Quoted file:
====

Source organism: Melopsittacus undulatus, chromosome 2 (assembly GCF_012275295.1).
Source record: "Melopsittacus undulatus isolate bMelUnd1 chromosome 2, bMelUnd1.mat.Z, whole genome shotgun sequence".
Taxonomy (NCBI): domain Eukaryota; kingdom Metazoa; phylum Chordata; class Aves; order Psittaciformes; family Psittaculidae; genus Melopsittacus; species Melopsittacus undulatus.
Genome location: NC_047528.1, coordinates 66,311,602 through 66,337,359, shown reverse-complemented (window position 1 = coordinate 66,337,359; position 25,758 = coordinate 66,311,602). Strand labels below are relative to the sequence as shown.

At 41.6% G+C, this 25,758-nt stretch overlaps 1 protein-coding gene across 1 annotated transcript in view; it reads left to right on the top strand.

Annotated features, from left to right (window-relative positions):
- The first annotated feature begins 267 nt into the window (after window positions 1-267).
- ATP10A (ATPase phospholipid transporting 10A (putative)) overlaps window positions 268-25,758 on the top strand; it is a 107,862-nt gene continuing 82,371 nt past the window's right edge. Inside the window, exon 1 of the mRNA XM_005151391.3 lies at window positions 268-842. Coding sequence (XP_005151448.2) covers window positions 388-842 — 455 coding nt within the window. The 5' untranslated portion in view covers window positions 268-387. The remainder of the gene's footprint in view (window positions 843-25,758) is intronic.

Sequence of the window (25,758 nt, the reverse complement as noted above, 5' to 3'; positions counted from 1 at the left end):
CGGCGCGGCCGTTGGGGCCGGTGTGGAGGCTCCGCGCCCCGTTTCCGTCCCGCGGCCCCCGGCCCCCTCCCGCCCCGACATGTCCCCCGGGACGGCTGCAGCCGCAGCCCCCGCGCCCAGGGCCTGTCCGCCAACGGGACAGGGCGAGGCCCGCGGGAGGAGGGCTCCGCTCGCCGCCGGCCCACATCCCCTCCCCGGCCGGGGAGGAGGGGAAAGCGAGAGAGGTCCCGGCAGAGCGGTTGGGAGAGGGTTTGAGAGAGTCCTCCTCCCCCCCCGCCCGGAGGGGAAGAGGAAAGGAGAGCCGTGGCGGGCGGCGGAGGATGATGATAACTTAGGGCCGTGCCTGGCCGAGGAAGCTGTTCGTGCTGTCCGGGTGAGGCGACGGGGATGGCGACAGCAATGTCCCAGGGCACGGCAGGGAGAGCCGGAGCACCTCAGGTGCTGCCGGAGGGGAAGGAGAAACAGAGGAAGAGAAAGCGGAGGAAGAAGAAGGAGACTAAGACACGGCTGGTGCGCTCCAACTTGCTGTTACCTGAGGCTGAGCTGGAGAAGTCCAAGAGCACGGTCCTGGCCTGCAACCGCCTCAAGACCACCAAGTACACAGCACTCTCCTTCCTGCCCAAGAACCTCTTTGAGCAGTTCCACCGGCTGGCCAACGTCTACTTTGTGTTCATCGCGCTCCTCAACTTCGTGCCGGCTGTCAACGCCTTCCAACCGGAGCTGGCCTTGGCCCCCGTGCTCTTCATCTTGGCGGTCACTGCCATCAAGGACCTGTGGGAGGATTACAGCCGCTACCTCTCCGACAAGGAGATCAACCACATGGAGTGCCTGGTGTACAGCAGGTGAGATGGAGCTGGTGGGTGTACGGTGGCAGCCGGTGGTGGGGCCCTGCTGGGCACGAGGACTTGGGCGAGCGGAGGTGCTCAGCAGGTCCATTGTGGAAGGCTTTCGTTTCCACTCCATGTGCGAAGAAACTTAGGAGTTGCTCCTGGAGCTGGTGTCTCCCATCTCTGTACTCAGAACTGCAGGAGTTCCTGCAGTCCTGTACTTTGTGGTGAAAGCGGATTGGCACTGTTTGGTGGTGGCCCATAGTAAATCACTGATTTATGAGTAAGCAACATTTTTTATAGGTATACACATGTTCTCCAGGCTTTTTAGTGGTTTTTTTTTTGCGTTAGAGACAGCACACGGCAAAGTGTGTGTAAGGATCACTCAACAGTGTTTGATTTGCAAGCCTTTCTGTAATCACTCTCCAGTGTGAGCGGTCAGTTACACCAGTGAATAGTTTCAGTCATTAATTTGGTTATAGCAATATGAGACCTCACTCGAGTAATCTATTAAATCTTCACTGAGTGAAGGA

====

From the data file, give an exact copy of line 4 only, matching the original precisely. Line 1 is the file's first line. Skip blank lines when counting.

Genome location: NC_047528.1, coordinates 66,311,602 through 66,337,359, shown reverse-complemented (window position 1 = coordinate 66,337,359; position 25,758 = coordinate 66,311,602). Strand labels below are relative to the sequence as shown.